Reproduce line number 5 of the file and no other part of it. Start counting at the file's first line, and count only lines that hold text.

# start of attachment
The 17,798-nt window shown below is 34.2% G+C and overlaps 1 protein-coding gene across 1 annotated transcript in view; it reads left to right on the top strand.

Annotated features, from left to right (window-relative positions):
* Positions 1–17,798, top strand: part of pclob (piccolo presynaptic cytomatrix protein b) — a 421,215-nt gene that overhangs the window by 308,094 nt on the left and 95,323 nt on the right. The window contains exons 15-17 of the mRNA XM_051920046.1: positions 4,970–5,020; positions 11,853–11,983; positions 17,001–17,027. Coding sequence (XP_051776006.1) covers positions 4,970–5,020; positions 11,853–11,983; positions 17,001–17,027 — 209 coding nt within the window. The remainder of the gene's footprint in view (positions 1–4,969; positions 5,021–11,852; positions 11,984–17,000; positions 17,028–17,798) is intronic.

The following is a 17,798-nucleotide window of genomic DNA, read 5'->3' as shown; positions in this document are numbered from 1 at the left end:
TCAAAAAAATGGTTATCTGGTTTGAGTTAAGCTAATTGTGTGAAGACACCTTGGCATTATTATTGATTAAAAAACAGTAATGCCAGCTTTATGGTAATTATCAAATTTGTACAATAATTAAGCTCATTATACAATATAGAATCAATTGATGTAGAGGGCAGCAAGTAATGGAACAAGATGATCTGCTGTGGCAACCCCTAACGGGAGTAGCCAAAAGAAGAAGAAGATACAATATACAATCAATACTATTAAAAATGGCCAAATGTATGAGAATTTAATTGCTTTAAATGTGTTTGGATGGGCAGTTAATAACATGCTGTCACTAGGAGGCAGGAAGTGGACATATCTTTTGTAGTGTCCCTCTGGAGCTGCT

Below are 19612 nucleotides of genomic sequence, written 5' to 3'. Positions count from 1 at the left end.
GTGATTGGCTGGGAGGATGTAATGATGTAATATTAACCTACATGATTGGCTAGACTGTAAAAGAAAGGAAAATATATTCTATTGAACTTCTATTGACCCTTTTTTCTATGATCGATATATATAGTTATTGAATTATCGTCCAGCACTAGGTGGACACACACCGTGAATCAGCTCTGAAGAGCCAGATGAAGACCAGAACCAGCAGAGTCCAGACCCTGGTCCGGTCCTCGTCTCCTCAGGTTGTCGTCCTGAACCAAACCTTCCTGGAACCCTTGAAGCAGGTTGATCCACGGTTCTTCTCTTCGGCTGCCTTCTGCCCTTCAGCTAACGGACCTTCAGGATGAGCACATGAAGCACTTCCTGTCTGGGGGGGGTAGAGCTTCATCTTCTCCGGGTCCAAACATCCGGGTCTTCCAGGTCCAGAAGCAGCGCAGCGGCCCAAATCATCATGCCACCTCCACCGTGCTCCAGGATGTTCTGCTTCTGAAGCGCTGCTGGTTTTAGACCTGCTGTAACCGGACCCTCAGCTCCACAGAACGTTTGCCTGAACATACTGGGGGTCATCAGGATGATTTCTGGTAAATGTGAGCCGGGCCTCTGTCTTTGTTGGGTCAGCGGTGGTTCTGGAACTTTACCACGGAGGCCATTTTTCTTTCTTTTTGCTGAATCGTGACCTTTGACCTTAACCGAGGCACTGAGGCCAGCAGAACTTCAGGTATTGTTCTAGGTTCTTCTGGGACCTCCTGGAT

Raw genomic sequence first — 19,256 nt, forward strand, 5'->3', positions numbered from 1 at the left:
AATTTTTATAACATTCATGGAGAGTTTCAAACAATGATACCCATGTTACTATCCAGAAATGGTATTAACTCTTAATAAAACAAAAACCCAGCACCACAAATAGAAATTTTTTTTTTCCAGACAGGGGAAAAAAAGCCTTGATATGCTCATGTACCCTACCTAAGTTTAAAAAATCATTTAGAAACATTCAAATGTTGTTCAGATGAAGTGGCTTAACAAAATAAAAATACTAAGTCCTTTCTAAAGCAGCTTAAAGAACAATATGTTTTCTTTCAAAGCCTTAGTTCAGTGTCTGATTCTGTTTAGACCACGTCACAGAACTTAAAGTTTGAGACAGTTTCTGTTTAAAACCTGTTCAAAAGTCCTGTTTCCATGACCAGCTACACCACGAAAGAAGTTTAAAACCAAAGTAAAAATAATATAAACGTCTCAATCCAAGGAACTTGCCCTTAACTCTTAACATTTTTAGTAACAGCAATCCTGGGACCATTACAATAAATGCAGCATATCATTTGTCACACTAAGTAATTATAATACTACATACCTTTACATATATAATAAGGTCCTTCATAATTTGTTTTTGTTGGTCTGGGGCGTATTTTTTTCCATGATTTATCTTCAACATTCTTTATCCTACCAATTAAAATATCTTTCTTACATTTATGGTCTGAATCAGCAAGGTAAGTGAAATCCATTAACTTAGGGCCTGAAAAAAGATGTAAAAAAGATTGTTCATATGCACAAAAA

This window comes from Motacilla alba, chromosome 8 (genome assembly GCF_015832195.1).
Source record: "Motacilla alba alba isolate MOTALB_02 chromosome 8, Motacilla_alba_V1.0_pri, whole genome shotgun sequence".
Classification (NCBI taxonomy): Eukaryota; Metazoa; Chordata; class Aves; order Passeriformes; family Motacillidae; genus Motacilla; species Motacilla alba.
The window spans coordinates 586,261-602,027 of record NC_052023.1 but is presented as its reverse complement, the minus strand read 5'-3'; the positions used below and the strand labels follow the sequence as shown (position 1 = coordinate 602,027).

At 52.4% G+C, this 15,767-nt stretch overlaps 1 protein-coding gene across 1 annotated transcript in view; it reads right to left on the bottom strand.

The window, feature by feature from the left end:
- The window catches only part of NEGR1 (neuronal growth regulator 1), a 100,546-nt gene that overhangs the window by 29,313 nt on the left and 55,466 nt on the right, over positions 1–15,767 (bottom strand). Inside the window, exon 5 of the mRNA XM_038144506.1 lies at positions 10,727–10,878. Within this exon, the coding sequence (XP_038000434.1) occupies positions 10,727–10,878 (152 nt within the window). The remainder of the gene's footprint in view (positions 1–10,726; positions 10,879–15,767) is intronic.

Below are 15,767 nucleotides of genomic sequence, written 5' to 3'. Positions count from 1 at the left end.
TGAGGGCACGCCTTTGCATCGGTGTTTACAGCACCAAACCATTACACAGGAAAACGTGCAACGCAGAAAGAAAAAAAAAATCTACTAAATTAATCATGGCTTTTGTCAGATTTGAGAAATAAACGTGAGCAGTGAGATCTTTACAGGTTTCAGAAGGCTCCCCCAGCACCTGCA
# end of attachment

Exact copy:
TCAAAAAAATGGTTATCTGGTTTGAGTTAAGCTAATTGTGTGAAGACACCTTGGCATTATTATTGATTAAAAAACAGTAATGCCAGCTTTATGGTAATTATCAAATTTGTACAATAATTAAGCTCATTATACAATATAGAATCAATTGATGTAGAGGGCAGCAAGTAATGGAACAAGATGATCTGCTGTGGCAACCCCTAACGGGAGTAGCCAAAAGAAGAAGAAGATACAATATACAATCAATACTATTAAAAATGGCCAAATGTATGAGAATTTAATTGCTTTAAATGTGTTTGGATGGGCAGTTAATAACATGCTGTCACTAGGAGGCAGGAAGTGGACATATCTTTTGTAGTGTCCCTCTGGAGCTGCT